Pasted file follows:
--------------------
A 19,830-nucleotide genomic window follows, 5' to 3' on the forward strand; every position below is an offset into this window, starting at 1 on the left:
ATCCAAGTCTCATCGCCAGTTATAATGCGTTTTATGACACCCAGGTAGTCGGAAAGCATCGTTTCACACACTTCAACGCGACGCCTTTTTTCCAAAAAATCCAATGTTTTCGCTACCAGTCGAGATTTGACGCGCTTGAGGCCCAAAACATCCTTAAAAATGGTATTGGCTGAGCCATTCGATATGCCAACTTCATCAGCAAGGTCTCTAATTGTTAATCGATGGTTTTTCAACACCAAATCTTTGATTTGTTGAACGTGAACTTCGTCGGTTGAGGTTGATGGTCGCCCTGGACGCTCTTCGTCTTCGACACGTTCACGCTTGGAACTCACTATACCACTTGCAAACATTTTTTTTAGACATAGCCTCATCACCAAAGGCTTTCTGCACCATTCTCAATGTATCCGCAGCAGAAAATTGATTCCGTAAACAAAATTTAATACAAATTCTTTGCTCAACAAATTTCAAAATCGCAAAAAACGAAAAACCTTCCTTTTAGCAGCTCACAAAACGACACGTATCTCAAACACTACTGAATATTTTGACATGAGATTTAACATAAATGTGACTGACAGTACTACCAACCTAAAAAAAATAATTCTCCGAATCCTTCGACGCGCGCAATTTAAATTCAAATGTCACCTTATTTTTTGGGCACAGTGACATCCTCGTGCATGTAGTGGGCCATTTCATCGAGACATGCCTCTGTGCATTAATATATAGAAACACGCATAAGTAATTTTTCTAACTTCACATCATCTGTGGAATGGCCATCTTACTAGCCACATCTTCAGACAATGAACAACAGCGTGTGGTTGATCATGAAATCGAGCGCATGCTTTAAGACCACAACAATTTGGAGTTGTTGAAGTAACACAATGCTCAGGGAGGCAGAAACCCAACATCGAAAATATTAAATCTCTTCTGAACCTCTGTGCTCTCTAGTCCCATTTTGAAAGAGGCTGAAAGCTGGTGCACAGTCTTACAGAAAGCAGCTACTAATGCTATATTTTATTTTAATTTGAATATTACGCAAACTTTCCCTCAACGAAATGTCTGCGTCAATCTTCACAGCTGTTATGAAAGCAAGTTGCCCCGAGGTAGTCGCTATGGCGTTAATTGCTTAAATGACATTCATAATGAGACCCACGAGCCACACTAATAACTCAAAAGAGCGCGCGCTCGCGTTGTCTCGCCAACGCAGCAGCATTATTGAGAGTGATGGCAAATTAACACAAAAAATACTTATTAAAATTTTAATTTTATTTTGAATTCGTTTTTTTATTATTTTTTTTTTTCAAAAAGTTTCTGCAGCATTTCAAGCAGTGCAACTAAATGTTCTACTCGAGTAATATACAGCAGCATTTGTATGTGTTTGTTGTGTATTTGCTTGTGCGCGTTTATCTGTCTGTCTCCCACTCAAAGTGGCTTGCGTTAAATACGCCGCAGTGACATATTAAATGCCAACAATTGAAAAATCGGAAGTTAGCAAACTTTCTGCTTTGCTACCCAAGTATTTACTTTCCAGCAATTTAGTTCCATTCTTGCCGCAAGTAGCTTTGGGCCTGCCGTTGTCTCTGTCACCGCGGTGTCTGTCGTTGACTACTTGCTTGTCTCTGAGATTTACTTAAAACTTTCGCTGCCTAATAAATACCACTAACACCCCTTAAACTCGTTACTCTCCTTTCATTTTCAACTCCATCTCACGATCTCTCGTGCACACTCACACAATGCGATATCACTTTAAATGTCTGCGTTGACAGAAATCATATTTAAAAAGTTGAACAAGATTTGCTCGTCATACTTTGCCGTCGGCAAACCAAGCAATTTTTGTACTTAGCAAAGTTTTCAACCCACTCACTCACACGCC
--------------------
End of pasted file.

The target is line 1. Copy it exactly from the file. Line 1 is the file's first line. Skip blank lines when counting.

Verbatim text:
A 19,830-nucleotide genomic window follows, 5' to 3' on the forward strand; every position below is an offset into this window, starting at 1 on the left: